HealthPartners is furloughing 2,600 workers in the latest sign that financial shocks from COVID-19 are hitting hospitals and clinics along with the rest of the economy.
Chief Executive Andrea Walsh is taking a 40% pay cut, according to a Thursday announcement from HealthPartners, while other executive leaders will see compensation cut by 30%.
The Bloomington-based nonprofit group operates seven hospitals, dozens of clinics and a large health insurance business. It’s the latest in a series of prominent health care groups in Minnesota to announce furloughs and pay cuts as a statewide halt to nonemergency surgeries saps revenue.
“The ongoing COVID-19 pandemic is creating unprecedented challenges, ones we couldn’t have imagined just a few months ago,” Walsh said in a statement. HealthPartners has seen “an immediate and significant decrease in revenue,” according to the statement.
Despite the financial pain, Walsh and other health care leaders in recent weeks have said they still support decisions in March to stop elective and nonemergency procedures in order to conserve needed supplies for an expected surge of COVID-19 patients.
The surge of those patients hasn’t come as quickly as hospitals originally expected, leaving medical centers relatively empty as they prepare for the public health emergency.
The Minnesota Hospital Association said hospitals across the state are projecting a financial hit of $2.9 billion over the next 90 days due to COVID-19. Dr. Rahul Koranne, the association’s chief executive, said the figure takes into account three financial factors: a huge revenue hit from postponed procedures; new revenue from treating COVID-19 patients; and $1.2 billion in new expenses to prepare spaces, staff and supplies for the pandemic.
Hospitals are committed to making the investments, Koranne said, and have supported delaying procedures in order to conserve scarce quantities of masks, gowns and face shields.
“If you walk through a surgical area of a hospital right now, you would see a lot of empty beds,” Koranne said in an interview earlier this month. “On average, health care systems are reporting a 55% reduction in patient revenue. In some rural organizations, smaller hospitals, are reporting up to 70% revenue reductions.”
HealthPartners is the second-largest nonprofit group in the state, with about 26,000 total employees and revenue last year of $7.25 billion. Earlier this month, the Mayo Clinic, which is Minnesota’s largest nonprofit group, announced pay cuts for more than 20,000 workers.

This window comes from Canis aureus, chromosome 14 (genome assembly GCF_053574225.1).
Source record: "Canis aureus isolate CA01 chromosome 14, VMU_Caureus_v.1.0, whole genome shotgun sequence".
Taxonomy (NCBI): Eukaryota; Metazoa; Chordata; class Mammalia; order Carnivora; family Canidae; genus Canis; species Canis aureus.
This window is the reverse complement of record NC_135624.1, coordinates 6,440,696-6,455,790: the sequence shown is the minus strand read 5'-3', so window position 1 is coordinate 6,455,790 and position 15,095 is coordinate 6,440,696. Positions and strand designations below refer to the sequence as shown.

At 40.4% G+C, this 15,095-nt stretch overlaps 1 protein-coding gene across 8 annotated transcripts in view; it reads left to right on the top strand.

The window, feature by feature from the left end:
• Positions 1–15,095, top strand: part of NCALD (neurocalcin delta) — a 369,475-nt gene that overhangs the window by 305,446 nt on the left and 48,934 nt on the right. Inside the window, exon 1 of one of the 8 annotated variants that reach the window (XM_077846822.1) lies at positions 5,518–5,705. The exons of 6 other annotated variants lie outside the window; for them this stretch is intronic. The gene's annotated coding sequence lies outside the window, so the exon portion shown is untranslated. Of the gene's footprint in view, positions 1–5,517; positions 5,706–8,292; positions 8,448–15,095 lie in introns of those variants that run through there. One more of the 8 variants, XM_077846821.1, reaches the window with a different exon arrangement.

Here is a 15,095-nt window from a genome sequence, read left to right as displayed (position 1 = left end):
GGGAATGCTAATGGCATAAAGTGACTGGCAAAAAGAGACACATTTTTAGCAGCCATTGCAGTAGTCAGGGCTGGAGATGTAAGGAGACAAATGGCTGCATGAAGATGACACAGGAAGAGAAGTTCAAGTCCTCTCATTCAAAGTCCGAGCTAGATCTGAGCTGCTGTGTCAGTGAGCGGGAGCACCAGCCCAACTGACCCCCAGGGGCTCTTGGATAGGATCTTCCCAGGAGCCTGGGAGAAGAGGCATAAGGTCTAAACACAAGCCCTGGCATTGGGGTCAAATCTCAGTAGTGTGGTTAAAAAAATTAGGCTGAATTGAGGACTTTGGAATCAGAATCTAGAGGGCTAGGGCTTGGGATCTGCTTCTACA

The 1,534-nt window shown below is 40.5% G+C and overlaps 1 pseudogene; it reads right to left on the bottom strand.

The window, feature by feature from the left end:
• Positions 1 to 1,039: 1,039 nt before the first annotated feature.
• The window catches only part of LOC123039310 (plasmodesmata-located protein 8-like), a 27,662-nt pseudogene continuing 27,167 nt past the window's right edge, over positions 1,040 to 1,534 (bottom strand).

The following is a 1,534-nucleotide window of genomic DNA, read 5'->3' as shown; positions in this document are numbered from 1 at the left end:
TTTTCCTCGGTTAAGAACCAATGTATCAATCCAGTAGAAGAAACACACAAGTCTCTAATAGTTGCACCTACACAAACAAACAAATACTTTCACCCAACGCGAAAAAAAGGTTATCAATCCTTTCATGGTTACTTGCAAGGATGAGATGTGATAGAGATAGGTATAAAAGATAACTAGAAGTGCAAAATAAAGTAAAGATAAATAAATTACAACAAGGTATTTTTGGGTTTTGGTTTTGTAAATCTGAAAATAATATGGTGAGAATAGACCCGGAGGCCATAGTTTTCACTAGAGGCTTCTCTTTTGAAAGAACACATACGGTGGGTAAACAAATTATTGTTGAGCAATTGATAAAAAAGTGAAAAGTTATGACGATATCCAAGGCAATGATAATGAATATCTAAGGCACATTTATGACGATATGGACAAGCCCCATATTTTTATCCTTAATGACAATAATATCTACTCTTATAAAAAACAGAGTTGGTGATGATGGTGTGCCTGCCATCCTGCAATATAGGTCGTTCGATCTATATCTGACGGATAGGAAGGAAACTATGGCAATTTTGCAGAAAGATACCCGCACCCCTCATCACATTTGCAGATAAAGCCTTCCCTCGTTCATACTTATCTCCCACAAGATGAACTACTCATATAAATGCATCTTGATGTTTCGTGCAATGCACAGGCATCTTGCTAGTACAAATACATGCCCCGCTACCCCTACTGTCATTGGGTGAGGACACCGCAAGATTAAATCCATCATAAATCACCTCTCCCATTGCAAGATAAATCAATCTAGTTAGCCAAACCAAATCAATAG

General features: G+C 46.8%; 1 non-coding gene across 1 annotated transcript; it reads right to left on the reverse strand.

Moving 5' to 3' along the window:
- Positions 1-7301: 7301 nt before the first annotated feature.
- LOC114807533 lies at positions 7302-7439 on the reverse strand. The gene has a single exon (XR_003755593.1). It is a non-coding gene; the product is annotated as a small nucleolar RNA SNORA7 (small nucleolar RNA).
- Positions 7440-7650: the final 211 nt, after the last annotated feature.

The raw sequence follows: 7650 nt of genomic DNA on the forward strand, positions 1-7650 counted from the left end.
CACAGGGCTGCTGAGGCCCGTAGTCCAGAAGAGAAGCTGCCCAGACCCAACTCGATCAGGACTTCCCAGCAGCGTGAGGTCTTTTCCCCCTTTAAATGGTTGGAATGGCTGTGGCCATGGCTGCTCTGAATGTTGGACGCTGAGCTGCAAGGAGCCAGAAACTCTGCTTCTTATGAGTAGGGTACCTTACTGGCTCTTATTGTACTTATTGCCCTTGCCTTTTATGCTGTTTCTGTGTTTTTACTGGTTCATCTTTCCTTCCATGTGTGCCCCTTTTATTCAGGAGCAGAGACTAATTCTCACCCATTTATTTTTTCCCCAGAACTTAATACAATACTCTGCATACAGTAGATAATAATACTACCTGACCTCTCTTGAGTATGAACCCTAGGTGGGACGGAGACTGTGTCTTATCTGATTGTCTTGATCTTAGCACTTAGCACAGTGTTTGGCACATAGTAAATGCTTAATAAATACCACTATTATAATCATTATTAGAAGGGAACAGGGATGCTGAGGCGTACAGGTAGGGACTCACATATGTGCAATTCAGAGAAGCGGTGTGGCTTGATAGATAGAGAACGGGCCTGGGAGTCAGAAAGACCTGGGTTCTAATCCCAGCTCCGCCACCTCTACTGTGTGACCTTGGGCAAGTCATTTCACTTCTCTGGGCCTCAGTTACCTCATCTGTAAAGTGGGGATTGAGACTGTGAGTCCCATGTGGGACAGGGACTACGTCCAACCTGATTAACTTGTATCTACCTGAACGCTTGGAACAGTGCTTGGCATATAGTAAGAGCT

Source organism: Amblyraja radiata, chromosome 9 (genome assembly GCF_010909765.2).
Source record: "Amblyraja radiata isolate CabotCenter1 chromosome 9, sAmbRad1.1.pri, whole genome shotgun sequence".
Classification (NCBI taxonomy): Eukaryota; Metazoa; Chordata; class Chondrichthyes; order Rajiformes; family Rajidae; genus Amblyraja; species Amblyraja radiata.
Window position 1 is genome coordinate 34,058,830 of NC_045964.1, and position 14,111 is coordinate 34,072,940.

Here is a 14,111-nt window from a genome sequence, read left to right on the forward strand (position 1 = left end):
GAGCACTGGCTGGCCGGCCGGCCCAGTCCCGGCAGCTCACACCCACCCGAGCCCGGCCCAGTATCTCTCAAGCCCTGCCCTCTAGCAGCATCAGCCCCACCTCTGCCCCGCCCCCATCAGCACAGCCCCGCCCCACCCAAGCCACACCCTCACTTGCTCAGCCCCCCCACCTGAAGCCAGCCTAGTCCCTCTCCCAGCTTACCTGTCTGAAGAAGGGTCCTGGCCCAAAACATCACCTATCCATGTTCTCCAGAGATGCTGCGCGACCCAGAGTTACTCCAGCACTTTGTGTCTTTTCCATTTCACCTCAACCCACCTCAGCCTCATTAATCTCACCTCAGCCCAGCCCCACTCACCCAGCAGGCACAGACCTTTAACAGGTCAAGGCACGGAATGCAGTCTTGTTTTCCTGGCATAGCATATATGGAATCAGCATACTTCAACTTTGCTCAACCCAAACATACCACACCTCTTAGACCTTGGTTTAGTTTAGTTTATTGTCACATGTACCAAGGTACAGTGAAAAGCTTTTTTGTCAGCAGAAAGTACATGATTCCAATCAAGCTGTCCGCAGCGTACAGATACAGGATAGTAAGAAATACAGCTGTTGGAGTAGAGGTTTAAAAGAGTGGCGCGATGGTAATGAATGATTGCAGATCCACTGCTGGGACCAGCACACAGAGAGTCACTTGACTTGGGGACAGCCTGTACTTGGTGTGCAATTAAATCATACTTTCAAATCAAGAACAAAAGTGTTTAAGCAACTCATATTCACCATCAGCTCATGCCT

Minneapolis-based Allina Health told the Star Tribune last week that it’s asking 10,500 workers to take furloughs or use paid time off. The health system operates 11 hospitals and dozens of clinics. This month, Allina temporarily closed 18 clinics and fully closed two others as patients seek care through online options rather than visit medical offices.
Robbinsdale-based North Memorial Health told the Star Tribune last week it had “recently started furloughing employees” but didn’t say how many workers were impacted.
Minneapolis-based Fairview Health Services, which has asked some physicians to volunteer for furloughs, said it’s currently delaying procedures for about 4,000 patients each week. In a statement to the Star Tribune on Monday, Fairview said the delays translate into weekly revenue loss of $30 million.
At HealthPartners, furloughs will be limited to parts of the company where work has stopped, slowed or been deferred temporarily. Furloughed employees will retain health benefits; the health system didn’t say how long furloughs would last. HealthPartners has put a hold on hiring, as well, and is eliminating most open positions.
To conserve personal protective equipment and slow the spread of disease, HealthPartners executives say they have reconfigured their network of clinics to create four sites that are dedicated solely to patients with COVID-19 symptoms. Patients who visit all clinics are being asked a series of screening questions and being redirected accordingly, said Dr. Beth Averbeck, the senior director for primary care at HealthPartners.
HealthPartners has temporarily closed some clinics while expanding the use of video and phone visits for patients.
“Primary care has accelerated the path we were previously on around telehealth and taking care to where the patient is — and not asking the patient to come to where we are,” Averbeck said in an interview last week. “This will contribute to whatever our new normal is going to be, after we get through the pandemic.”